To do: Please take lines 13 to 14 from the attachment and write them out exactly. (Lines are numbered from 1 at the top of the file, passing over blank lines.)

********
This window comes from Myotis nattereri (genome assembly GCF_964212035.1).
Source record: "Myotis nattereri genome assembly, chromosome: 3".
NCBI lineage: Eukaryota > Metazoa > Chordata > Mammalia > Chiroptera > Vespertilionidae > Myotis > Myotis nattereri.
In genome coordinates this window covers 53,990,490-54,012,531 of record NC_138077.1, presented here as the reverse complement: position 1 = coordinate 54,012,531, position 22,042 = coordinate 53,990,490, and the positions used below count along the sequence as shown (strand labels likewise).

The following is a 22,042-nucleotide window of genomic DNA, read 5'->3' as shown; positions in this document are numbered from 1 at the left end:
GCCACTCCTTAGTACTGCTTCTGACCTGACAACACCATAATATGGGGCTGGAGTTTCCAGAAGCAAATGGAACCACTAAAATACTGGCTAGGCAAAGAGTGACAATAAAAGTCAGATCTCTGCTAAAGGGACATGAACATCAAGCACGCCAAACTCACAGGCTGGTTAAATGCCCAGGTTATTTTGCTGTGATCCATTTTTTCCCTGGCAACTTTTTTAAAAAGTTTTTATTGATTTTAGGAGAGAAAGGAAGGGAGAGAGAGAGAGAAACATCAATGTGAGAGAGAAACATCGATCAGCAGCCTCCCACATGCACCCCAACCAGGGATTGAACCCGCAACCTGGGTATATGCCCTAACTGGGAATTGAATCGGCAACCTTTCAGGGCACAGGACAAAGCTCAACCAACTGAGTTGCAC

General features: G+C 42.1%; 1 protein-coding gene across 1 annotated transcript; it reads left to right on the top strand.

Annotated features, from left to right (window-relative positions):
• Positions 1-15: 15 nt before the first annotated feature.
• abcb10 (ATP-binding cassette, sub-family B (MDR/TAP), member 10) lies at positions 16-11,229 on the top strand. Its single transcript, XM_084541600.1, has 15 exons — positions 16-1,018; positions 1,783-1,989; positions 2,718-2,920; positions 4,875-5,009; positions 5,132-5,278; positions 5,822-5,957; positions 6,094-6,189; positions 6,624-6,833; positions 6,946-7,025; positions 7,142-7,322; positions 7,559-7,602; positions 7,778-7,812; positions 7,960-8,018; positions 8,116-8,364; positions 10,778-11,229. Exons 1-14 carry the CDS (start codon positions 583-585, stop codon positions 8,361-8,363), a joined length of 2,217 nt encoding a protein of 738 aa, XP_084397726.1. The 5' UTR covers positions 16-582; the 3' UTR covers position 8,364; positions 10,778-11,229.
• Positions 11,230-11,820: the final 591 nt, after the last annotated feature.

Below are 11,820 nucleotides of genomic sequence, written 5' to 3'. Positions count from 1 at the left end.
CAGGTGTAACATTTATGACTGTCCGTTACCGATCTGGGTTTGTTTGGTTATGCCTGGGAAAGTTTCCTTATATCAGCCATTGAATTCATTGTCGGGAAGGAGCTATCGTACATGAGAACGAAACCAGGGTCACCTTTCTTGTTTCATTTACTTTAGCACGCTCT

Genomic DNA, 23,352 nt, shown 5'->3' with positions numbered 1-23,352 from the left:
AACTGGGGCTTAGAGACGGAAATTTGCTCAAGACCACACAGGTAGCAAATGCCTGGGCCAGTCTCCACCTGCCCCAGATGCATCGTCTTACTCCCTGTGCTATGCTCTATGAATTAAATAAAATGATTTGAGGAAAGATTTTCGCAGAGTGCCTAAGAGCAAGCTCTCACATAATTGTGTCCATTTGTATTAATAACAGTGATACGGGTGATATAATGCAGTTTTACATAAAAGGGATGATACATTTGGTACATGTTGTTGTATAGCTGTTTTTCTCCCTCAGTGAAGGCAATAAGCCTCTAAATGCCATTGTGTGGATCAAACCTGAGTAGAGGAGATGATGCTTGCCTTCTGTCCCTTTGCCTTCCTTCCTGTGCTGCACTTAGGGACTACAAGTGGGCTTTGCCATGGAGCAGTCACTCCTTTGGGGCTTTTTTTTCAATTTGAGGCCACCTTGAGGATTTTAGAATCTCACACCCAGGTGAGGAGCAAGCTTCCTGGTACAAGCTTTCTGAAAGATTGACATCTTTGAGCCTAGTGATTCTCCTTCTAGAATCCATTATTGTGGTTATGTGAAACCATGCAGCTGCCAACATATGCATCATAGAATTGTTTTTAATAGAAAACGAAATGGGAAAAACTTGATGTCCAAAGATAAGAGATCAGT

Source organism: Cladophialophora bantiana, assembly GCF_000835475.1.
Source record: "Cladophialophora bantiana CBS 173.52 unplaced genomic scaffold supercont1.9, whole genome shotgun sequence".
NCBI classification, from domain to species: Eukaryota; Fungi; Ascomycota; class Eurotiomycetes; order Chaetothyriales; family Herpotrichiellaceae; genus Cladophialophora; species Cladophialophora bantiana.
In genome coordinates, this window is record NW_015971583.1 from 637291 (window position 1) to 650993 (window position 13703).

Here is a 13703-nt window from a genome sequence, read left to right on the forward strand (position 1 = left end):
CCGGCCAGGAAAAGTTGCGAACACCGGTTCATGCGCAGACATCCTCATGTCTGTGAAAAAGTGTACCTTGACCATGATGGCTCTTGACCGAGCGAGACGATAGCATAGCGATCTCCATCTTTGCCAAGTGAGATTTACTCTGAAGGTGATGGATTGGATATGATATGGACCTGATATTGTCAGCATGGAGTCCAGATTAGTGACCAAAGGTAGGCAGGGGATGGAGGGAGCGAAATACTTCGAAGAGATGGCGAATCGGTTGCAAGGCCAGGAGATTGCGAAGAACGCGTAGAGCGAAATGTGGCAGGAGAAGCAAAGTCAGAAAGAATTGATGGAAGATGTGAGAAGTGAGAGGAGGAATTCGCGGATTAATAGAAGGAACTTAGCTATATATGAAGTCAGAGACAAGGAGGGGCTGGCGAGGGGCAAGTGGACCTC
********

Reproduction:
CAGGTGTAACATTTATGACTGTCCGTTACCGATCTGGGTTTGTTTGGTTATGCCTGGGAAAGTTTCCTTATATCAGCCATTGAATTCATTGTCGGGAAGGAGCTATCGTACATGAGAACGAAACCAGGGTCACCTTTCTTGTTTCATTTACTTTAGCACGCTCT

Genomic DNA, 23,352 nt, shown 5'->3' with positions numbered 1-23,352 from the left: